Glasgow University Vet school gifted £1m

The University of Glasgow’s Veterinary School has been gifted £1 million by a former graduate who went on to have a distinguished career.

By Morag Kuc
Thursday, 9th July 2020, 1:43 pm
Updated Thursday, 9th July 2020, 1:44 pm
Mr Cheng has paid tribute to Professor Ian McIntyre with his donation.
Mr Cheng has paid tribute to Professor Ian McIntyre with his donation.

Mr Tong Fatt Cheng served in the state Veterinary service in Singapore and then joined the diplomatic service in 1989 as Singapore Ambassador to Japan then to the People’s Republic of China and as Ambassador-at-Large until his retirement in 2004.

The generous gift by Mr Cheng, who graduated BVMS in 1957 from the University of Glasgow, will be used to establish the McIntyre International Research Fellowships which will foster international collaboration in research on farm animal diseases.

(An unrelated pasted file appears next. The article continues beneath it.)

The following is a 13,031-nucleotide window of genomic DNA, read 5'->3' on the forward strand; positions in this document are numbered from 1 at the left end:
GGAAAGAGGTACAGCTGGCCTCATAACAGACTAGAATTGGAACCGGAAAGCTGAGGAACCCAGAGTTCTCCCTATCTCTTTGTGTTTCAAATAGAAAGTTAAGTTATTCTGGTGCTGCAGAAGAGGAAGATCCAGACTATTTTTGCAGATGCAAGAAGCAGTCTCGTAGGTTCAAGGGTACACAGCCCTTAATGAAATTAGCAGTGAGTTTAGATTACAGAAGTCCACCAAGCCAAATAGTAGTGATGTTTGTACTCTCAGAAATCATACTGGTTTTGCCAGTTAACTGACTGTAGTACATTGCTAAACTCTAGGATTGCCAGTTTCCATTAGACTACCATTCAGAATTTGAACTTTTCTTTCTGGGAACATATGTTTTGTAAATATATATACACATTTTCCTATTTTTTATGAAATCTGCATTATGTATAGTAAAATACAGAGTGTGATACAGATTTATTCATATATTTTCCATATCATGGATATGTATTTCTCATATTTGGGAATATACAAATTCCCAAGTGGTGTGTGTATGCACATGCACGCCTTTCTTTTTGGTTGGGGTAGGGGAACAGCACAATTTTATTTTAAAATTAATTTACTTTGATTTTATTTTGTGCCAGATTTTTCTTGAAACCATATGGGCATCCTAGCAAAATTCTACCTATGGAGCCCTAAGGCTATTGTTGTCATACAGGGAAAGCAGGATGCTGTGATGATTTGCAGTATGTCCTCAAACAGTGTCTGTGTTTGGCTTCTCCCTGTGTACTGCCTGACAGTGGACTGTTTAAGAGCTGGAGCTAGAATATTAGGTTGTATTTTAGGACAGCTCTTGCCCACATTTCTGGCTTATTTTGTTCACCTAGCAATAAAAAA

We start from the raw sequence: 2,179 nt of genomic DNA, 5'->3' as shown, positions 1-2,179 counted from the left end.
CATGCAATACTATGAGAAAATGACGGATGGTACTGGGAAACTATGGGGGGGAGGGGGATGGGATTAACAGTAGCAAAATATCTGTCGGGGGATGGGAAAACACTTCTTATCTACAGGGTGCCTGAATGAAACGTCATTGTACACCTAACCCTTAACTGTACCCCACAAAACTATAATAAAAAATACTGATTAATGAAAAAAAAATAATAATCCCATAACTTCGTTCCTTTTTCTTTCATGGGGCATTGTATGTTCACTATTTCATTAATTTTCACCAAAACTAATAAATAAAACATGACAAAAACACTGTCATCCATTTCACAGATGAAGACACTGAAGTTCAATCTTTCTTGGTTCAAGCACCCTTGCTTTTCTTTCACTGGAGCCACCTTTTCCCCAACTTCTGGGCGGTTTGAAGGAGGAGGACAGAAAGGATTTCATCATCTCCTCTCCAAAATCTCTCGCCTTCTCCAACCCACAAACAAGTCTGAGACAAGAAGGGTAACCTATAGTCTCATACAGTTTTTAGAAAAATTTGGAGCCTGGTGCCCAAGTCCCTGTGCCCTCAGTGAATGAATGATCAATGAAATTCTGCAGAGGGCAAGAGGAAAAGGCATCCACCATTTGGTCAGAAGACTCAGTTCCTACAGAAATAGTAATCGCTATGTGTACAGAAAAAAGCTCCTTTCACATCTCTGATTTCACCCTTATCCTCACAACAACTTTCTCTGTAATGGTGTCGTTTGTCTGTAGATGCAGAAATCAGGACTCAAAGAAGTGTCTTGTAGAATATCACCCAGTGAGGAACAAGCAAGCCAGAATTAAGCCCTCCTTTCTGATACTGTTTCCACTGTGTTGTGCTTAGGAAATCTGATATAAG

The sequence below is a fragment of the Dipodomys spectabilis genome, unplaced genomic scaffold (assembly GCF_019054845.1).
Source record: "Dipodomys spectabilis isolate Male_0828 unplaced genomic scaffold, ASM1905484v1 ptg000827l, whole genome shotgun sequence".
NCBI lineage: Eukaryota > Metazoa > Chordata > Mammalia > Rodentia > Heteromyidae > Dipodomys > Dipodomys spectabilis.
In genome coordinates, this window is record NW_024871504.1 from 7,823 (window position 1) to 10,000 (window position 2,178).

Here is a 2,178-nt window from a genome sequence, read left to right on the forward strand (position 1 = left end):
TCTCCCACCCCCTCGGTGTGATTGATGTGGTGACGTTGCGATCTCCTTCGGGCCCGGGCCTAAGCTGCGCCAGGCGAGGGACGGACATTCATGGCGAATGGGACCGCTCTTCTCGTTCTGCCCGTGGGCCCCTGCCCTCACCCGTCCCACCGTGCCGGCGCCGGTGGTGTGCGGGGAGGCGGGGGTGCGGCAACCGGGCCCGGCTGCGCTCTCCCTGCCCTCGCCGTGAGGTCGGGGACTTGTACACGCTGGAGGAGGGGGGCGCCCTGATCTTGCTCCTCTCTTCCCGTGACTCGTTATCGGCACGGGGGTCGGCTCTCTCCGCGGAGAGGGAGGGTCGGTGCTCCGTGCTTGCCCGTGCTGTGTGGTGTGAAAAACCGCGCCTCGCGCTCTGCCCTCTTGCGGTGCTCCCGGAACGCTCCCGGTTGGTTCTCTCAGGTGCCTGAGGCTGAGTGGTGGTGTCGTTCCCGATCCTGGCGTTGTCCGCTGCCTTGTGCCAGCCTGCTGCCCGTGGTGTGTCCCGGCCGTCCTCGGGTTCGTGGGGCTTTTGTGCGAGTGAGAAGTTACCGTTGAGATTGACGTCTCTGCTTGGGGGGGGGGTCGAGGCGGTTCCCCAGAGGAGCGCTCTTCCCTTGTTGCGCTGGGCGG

The Fellowships will provide funding for a British veterinary graduate to work overseas for two years and for an overseas veterinary graduate to come to the Glasgow Veterinary School for two years.

By establishing the McIntyre International Research Fellowships, Mr Cheng is paying tribute to Professor Ian McIntyre, the University’s first Professor of Veterinary Medicine.

Professor McIntyre was an inspirational and innovative teacher, and a strong advocate for international collaboration in veterinary education and research. He was a leading member of the Glasgow team which developed the first antiparasitic vaccine for cattle (Dictol).

In his later career, Professor McIntyre was seconded to the University of East Africa In Nairobi and went on to make further contributions to veterinary medicine In Africa.

Mr Cheng said: “I am delighted to commemorate Professor McIntyre’s name in perpetuity through the creation of these international fellowships.

“Professor McIntyre was an inspiring teacher when I was a student at the University of Glasgow Veterinary School and I have always admired his achievements both in Glasgow and internationally.”